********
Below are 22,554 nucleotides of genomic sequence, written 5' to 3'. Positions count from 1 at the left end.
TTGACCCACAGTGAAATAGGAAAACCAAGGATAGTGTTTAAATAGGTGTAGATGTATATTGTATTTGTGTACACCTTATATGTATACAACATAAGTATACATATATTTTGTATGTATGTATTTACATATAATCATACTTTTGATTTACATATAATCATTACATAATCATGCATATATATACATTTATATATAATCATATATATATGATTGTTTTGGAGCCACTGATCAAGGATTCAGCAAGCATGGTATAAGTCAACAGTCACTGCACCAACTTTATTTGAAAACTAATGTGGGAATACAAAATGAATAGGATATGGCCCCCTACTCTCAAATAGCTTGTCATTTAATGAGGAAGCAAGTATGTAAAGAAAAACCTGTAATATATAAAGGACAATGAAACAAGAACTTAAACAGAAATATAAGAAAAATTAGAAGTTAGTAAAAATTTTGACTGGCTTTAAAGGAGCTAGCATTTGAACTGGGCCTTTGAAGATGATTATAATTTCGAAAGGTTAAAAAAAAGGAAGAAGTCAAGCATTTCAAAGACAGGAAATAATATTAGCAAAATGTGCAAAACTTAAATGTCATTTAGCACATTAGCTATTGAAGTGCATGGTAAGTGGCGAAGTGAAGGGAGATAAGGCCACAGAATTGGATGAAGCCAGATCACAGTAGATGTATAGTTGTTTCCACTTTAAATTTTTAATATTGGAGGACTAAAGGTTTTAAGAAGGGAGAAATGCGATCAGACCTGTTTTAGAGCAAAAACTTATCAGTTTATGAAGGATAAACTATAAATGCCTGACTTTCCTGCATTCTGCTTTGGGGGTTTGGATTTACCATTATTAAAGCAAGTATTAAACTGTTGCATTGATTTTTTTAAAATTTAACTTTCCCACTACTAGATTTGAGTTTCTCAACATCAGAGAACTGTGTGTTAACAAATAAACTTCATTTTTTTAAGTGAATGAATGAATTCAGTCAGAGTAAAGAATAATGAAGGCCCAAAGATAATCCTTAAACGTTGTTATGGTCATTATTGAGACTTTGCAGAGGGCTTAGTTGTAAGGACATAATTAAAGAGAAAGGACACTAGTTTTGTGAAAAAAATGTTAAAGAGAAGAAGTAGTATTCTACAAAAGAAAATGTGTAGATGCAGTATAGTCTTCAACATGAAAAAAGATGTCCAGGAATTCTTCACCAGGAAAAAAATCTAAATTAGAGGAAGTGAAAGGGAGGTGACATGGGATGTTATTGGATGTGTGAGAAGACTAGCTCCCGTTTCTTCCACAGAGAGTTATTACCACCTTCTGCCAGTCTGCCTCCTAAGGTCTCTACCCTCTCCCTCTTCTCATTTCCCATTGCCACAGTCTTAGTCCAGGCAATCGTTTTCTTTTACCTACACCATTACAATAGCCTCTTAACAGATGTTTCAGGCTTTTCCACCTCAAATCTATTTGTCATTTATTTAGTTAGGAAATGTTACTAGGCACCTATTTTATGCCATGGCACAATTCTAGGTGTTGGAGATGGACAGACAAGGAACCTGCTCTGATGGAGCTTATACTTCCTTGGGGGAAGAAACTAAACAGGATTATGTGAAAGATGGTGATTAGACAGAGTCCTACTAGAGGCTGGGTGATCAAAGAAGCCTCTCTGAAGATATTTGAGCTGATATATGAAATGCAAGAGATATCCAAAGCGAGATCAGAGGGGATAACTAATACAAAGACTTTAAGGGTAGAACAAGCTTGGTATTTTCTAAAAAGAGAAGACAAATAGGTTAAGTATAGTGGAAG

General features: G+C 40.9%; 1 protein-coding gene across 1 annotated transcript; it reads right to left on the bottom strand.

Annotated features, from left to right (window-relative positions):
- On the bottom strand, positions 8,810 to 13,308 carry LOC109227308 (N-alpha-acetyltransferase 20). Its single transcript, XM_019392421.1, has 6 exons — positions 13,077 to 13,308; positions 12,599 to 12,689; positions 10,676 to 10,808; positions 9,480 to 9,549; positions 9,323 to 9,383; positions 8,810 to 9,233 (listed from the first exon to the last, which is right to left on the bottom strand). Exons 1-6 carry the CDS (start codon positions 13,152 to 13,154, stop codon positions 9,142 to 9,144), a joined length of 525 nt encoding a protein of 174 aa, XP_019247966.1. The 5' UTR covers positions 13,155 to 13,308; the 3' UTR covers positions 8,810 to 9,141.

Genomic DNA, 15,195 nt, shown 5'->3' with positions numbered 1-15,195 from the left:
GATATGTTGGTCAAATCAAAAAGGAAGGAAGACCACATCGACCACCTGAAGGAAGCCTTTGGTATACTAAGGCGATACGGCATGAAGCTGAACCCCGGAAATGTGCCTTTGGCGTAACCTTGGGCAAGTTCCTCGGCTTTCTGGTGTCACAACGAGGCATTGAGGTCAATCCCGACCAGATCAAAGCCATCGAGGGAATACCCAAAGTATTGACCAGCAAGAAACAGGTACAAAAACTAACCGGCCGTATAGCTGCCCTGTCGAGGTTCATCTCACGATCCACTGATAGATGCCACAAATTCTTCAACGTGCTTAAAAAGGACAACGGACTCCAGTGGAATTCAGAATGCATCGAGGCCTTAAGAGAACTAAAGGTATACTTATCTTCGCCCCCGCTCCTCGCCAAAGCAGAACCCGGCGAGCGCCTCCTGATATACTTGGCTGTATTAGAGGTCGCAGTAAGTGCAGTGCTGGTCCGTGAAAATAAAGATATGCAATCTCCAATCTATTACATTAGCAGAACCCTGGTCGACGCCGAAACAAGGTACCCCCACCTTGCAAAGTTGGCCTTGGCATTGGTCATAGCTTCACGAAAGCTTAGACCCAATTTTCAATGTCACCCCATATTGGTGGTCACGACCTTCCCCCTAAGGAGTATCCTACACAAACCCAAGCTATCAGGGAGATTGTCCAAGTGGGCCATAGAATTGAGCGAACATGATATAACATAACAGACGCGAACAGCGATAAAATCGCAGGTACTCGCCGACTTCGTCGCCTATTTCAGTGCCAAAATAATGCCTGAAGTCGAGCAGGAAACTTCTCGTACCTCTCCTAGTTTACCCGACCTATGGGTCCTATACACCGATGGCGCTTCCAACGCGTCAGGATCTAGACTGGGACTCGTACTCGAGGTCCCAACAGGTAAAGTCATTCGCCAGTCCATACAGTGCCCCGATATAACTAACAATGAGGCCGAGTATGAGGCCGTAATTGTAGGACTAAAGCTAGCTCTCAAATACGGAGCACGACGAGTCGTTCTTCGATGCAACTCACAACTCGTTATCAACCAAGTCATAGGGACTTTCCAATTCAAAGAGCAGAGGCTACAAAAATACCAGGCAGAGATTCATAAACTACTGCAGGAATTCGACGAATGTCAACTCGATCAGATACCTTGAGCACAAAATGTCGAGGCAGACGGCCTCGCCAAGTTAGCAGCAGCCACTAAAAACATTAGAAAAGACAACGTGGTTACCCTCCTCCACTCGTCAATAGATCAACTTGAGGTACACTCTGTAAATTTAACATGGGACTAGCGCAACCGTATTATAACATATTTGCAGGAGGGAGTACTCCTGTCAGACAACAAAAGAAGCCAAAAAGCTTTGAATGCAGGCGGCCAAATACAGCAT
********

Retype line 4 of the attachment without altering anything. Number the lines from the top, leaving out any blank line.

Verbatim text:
Annotated features, from left to right (window-relative positions):